Interviewed By Susan Gerhard
The book Fast Food Nation - a richly reported and thickly described literary investigation into the bowels of your everyday burger - was initially an article in Rolling Stone before it became a bestseller, spawned a children's book, instigated a movement, and morphed into a movie by Richard Linklater. If it didn't feel so wrong, you could almost say that it has, by now, become franchised. As the collaborative Eric Schlosser-Richard Linklater incarnation of the catch phrase gets its theatrical release, it's clear that Fast Food Nation is not just a title, but also, clearly, a zeitgeist.
Linklater taps it by melding slow food philosophy with Slacker-era introspection. He and Schlosser have decided to personalize the project and run the issues through the lives of characters who populate a small strip-malled town overtaken by corporate logos: immigrants being exploited in a meat-processing plant, teens working the local franchise of the multinational burger joint, a family coping on a single mom's chain-retail-job budget, and a marketer visiting from the big city to find out why the meat seems to be infected with, well, shit.
I got a chance to speak with an eloquent and alert Eric Schlosser at 8 am at the Ritz Carlton on a recent visit to San Francisco about the ambitions of his screenplay, the inception of the book, and the new attacks against him.
How did this film get made?
When the book came out in 2001, I was approached by a number of filmmakers who wanted to make a documentary based on the book. And I was very eager for there to be documentary based on the book. It seemed like a logical thing to do. I met with a number of filmmakers and I liked them a lot. But there was something about each one of the options that made me uneasy. This was before Bowling for Columbine had shown that documentaries could get a wide theatrical release. So all these filmmakers were being represented by different networks, cable, or whatever. I just didn't feel confidant that the film that would be made would be true to the book. So I never signed on the dotted line. In my own mind, I said to myself that I would prefer that no film be made based on the book than a film be made that I thought was a compromise or a sellout.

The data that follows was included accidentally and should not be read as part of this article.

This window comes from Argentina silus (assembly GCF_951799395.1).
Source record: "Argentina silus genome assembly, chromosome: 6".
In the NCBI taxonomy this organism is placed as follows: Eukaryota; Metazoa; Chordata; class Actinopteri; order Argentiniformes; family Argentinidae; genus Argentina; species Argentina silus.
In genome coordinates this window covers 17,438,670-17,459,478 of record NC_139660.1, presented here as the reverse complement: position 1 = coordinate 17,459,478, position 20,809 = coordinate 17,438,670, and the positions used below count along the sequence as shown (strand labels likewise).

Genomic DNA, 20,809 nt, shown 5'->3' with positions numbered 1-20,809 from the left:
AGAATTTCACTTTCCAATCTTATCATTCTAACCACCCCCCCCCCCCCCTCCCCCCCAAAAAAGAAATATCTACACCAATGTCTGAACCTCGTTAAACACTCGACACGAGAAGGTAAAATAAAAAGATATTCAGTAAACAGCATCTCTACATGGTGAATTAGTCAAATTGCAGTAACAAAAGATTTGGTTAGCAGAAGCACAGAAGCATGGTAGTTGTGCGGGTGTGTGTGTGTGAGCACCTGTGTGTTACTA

So about a year, year and a half after the book came out, I was approached by Jeremy Thomas, who is a British film producer who really does interesting films, and he works entirely outside the system. He raises all the money for his films without a distributor. He produces all of Bertolucci's films and a wide variety of really interesting, mainly European, directors. And he had been given a copy of the book by Malcolm McLaren, who was the impresario behind the Sex Pistols.
So these were very interesting people, and I really enjoyed meeting with them and talking about it, but it wasn't entirely clear what a fictional film based on the book would be. And I was on a book tour in Austin, Texas, and I met with Rick Linklater and we talked about it. It wasn't clear whether this was a good idea or a terrible idea, but the idea was to root it in some lives in a small town. It seemed like the only way to do this would be to take the title of the book, the spirit of the book, and put aside the book. Not go near trying to do a literal anything.
Rick and I just got together over the course of the next year, year and a half. I didn't sign over the rights to my book. It was just something I thought about. When it was clear this was something he wanted to do, and it was clear that he would have total creative control over it, and that all the money would be raised outside the studio system, so there would be no pressures from above, that's when I signed over the rights to Rick.
There are a handful of directors in this country at the moment, who I think are amazing, my contemporaries, and he's one of them. Paul Thomas Anderson is another. Alexander Payne is another. So I was just eager to see a film by Richard Linklater on the subject matter. But I wound up getting much more involved than I had planned to. I made clear to him that I would be helpful and useful, and I wound up writing the screenplay with him, taking him around Colorado, showing him around. So that's how it came to be.
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